But that was nothing compared to the thousands of words of heated comments by readers that followed, many excoriating the magazine for being stale, out of touch, racist and elitist. "Cathy, why are you even reviewing [Vogue]?" wondered one reader. "Perhaps they should be reviewing you?" But another confessed that despite its misgivings, "I read it faithfully.... Vogue is Vogue. You know, if God let some typos into the Bible, you wouldn't stop reading it just cuz, would you?"
In a follow-up post last week that responded to some of her online buddies, Horyn delivered a rather backhanded compliment: "If I admire Anna Wintour for one thing, it is that she runs Vogue as she sees fi t."
A Vogue spokesman told WWD, "We're always very interested to hear what Cathy Horyn has to say, and in this case, her readers as well."
Horyn's Washington Post counterpart, Robin Givhan, also tackles the new fashion commentariat in the September issue of Harper's Bazaar. "Fashion has become like sports, with its own version of the Monday-morning quarterback," she writes. "Mostly, all the chatter is good for the industry. The average person, too often estranged from fashion, is taking ownership of it." She adds that given her job, "you'd think my initial reaction to the democratization of fashion criticism would be horror. How dare these self-proclaimed citizen journalists trespass on my turf? But no. I didn't protest. I launched my own show-season blog."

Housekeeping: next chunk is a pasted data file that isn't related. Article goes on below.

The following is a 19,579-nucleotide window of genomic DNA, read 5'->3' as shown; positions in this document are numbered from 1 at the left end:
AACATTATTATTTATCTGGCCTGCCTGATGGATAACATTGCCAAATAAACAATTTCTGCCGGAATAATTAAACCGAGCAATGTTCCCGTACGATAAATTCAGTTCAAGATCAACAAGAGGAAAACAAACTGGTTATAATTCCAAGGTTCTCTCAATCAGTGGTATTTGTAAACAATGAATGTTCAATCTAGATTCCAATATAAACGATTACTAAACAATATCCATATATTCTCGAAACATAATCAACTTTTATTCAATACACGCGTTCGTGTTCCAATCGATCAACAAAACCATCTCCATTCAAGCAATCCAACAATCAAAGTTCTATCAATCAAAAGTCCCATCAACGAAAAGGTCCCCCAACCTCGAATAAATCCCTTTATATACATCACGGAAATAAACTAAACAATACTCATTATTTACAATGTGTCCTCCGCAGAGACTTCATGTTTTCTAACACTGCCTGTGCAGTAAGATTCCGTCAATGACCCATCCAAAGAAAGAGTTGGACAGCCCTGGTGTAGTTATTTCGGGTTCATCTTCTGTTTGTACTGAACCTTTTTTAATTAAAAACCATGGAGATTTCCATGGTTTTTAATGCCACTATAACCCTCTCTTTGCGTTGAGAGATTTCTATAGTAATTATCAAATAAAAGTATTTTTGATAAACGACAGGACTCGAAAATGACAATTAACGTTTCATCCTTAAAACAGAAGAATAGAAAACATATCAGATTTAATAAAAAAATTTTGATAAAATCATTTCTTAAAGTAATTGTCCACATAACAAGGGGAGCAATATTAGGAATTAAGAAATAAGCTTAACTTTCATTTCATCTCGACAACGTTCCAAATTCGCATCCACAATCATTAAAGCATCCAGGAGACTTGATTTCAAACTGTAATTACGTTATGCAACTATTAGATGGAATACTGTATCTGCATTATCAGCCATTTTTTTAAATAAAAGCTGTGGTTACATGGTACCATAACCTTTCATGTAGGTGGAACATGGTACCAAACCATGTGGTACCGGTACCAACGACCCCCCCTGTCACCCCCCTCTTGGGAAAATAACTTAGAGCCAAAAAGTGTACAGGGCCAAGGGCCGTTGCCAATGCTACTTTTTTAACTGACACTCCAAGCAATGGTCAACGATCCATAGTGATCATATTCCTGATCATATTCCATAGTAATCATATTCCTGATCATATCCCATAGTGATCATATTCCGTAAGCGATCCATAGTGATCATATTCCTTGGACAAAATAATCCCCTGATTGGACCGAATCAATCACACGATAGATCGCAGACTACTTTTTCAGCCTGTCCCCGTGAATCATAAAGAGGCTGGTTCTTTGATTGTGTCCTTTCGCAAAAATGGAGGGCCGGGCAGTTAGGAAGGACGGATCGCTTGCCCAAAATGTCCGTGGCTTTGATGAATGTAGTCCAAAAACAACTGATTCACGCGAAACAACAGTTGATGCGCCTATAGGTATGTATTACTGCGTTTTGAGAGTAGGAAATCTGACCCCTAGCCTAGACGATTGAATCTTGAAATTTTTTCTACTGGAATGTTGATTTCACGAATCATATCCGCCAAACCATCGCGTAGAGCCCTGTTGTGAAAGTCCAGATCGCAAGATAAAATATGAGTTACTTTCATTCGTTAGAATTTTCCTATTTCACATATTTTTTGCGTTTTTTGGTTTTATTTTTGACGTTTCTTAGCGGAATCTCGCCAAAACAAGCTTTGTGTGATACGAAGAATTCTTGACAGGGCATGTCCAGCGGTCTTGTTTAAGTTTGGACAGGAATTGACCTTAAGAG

As Vogue prepares to launch its own Web site, that approach may be more relevant than ever. — Irin Carmon